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“My Parents Are Always On Their Phones”

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This month’s wise statement comes from children as young as three, as old as 19, and every age in between. This is not a one-time statement from my younger clients, it is a reoccurring cry for attention. The words are simple, but the implication is very telling: “My parents are always on their phones.”

I am not surprised by the 3-year-olds, however, the teenagers who say this break my heart. All day long they have to compete with screens to obtain the attention of their peers, teachers, and employers. These teens are yearning for a place where they belong; a place where people put down everything and run to the door to greet them. They may never say this to your face, but they truly want this from you.

So how do we provide a sense of belonging to our children? The answer is simple: shared experiences. In other words, do things together as often as you can.

Shared experiences are made up of four things that help a person feel like they belong. These four things are feeling seen, appreciated, liked, and loved. Let’s be honest, shared experiences do not happen when we are distracted by our phones, they happen when we are fully engaged in the moment.

Here is a list of ideas for shared experiences that will do more than just make memories…

1. Play LOTS of family games.

Games are important for a variety of reasons. They provide opportunities to practice and learn important life lessons (social skills, manners, academic skills, patience, good sportsmanship, etc). If your children need to learn a lesson, use a game to teach it instead of giving another boring lecture. According to Jeanne Segal, PhD, children learn best when they are playing and retain the lesson longer.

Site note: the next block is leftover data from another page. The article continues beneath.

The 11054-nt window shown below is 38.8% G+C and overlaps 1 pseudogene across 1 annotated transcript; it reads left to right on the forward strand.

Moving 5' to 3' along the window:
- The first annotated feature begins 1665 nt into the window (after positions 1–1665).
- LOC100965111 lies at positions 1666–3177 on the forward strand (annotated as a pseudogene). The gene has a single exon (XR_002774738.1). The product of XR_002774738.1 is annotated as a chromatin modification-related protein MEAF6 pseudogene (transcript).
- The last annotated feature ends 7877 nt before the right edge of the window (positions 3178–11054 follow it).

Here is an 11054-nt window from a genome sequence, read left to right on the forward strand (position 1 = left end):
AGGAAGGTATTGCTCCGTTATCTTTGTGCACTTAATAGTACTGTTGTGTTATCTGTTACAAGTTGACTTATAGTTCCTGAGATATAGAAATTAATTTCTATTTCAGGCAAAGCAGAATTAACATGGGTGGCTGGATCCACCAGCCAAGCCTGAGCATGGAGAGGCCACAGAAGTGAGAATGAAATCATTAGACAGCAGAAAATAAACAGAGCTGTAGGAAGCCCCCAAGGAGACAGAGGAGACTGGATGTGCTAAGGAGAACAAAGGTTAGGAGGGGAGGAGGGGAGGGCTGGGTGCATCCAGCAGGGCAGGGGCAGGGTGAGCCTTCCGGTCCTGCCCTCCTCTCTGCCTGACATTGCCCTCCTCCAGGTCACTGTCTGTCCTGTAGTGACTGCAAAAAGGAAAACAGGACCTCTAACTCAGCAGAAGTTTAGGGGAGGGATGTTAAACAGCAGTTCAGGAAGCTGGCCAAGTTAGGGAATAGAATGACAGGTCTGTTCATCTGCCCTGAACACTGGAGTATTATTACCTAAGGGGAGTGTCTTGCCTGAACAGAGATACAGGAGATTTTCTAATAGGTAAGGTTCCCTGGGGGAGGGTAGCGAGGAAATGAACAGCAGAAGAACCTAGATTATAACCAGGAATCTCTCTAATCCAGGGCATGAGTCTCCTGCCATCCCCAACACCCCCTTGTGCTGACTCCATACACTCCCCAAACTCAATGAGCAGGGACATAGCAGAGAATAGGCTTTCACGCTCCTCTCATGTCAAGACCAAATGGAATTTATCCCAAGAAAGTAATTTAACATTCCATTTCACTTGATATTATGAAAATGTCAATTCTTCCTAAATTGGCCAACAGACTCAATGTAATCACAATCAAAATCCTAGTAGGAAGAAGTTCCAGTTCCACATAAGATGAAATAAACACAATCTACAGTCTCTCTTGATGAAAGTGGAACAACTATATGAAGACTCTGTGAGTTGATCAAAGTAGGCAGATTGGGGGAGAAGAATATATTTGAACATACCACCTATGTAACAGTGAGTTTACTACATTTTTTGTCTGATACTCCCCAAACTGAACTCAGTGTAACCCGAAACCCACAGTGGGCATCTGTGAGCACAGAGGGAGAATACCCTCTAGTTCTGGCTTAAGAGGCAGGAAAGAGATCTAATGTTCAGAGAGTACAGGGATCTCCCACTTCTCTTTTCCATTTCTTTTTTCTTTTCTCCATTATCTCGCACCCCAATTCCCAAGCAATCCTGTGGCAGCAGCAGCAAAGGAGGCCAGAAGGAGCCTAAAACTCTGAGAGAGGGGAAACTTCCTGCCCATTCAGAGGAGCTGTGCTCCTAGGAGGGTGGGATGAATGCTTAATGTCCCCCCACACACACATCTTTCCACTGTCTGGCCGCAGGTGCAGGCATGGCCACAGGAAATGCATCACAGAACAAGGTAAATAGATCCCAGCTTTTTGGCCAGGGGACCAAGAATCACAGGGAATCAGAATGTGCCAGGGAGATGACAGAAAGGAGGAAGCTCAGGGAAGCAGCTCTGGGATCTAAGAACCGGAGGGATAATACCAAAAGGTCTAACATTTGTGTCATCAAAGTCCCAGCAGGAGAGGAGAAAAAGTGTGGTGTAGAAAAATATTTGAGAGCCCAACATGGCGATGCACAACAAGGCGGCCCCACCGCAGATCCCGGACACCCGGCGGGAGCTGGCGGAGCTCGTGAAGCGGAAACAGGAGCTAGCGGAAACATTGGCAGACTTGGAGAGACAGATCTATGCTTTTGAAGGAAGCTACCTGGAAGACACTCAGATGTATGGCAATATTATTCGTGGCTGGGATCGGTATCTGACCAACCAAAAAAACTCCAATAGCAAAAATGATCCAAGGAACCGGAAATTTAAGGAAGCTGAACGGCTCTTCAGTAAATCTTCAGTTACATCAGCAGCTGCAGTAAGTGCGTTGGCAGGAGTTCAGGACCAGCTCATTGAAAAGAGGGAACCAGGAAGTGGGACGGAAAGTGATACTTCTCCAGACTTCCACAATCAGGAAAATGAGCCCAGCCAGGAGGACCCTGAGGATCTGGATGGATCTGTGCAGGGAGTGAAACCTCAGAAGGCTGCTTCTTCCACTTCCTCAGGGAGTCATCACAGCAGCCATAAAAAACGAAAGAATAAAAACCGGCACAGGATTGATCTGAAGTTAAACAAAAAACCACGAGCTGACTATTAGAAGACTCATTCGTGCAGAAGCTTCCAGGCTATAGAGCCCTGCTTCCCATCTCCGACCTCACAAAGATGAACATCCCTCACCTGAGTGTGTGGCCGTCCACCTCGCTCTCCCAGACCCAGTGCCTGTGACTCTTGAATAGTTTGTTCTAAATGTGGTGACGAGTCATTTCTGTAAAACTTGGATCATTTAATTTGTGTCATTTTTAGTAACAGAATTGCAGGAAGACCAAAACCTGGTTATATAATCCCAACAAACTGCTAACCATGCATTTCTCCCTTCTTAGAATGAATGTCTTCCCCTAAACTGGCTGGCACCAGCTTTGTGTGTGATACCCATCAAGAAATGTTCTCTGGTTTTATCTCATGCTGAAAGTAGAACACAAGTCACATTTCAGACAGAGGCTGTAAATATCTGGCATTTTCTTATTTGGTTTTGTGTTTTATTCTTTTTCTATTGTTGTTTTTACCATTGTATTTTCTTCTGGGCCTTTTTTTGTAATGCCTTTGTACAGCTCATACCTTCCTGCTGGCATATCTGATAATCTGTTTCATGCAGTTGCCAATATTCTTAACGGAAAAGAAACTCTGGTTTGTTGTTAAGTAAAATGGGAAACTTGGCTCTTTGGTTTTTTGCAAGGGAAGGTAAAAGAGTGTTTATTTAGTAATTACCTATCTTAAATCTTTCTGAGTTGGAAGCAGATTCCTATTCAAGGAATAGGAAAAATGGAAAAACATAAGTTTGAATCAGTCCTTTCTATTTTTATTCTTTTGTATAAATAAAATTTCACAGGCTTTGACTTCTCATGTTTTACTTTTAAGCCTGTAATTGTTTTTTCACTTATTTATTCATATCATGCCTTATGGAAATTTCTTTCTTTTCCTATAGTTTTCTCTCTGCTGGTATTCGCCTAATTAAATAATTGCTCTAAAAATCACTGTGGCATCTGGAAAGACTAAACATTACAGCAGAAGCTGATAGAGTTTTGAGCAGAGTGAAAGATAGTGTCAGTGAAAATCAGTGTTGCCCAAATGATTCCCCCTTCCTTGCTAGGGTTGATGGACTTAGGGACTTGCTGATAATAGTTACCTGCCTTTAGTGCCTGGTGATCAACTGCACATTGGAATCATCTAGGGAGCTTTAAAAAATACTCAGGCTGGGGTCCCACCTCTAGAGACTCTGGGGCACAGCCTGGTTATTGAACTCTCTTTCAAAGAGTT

2. Use multiple senses.

Experiences that use more than one sense are easier to recall (Gottfried and Smith, 2004). For example, cook dinner with your family while listening to fabulous music. Another idea is to take a Sunday drive with the windows down while eating a special snack.

3. Tell your family’s stories over and over again.

Research has revealed that children who are informed about their family history have higher self-esteem, a better sense of their capacity to control what happens to them, and lower levels of anxiety.

4. Take time to listen.

This is especially crucial for parents of middle school children. When you take the time to listen without judging or blaming, children are more able to hear you and change their own behaviors (Bernstein, 2013). I cannot tell you how many times I have just listened to a child’s ludicrous rant only to watch them go on and correct their own thinking.

5. Do chores together.

Several peer reviewed studies showed that family chores are associated with childhood happiness. Chores help children realize they are able to make meaningful contributions to their families. Also, collaborative chores have been shown to improve sibling relationships. So…crank up the music and have your entire family clean the house.

6. Let the kids be in charge.

Giving your children an opportunity to plan something for the family will give them a chance to create, organize, and lead an outing for a group. This is the perfect way to let them know that they belong in your family. As you follow their plan, make sure to let them know that they are seen, appreciated, liked, and loved.

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Dr. Beth Long received her education in Counseling Psychology from Chapman University. She is a Licensed Professional Counselor and Board Certified Behavior Analyst. Beth has worked in six unique clinical environments across the country and currently owns Works of Wonder Therapy in Montgomery. Beth utilizes the knowledge from a variety of different disciplines to give her patients the best care possible. To learn more visit www.worksofwondertherapy.com.

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